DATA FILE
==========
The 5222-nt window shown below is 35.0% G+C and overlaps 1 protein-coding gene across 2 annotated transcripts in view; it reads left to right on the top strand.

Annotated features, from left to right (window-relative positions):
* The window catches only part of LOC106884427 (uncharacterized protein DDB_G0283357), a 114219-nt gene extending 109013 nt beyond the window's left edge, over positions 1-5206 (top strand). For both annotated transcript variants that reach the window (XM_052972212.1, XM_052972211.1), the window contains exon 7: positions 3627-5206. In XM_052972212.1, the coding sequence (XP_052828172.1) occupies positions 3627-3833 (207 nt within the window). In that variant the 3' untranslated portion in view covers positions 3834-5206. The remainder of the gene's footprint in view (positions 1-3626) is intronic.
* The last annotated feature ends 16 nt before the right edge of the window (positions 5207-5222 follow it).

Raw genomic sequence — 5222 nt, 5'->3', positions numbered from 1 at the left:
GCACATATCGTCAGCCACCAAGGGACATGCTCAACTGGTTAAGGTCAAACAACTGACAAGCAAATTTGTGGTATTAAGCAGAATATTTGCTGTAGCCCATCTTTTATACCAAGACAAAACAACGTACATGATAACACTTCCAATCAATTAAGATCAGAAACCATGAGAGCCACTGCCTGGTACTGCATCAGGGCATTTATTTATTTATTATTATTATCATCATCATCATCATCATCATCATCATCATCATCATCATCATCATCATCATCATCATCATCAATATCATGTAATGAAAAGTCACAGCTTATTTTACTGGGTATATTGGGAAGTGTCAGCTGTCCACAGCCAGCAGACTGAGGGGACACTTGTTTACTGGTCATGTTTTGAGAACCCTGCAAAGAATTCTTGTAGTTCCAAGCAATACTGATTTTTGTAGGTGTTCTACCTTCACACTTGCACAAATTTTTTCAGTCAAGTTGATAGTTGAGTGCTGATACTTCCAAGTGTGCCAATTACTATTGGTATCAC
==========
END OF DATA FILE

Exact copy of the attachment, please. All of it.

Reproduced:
The 5222-nt window shown below is 35.0% G+C and overlaps 1 protein-coding gene across 2 annotated transcripts in view; it reads left to right on the top strand.

Annotated features, from left to right (window-relative positions):
* The window catches only part of LOC106884427 (uncharacterized protein DDB_G0283357), a 114219-nt gene extending 109013 nt beyond the window's left edge, over positions 1-5206 (top strand). For both annotated transcript variants that reach the window (XM_052972212.1, XM_052972211.1), the window contains exon 7: positions 3627-5206. In XM_052972212.1, the coding sequence (XP_052828172.1) occupies positions 3627-3833 (207 nt within the window). In that variant the 3' untranslated portion in view covers positions 3834-5206. The remainder of the gene's footprint in view (positions 1-3626) is intronic.
* The last annotated feature ends 16 nt before the right edge of the window (positions 5207-5222 follow it).

Raw genomic sequence — 5222 nt, 5'->3', positions numbered from 1 at the left:
GCACATATCGTCAGCCACCAAGGGACATGCTCAACTGGTTAAGGTCAAACAACTGACAAGCAAATTTGTGGTATTAAGCAGAATATTTGCTGTAGCCCATCTTTTATACCAAGACAAAACAACGTACATGATAACACTTCCAATCAATTAAGATCAGAAACCATGAGAGCCACTGCCTGGTACTGCATCAGGGCATTTATTTATTTATTATTATTATCATCATCATCATCATCATCATCATCATCATCATCATCATCATCATCATCATCATCATCATCAATATCATGTAATGAAAAGTCACAGCTTATTTTACTGGGTATATTGGGAAGTGTCAGCTGTCCACAGCCAGCAGACTGAGGGGACACTTGTTTACTGGTCATGTTTTGAGAACCCTGCAAAGAATTCTTGTAGTTCCAAGCAATACTGATTTTTGTAGGTGTTCTACCTTCACACTTGCACAAATTTTTTCAGTCAAGTTGATAGTTGAGTGCTGATACTTCCAAGTGTGCCAATTACTATTGGTATCAC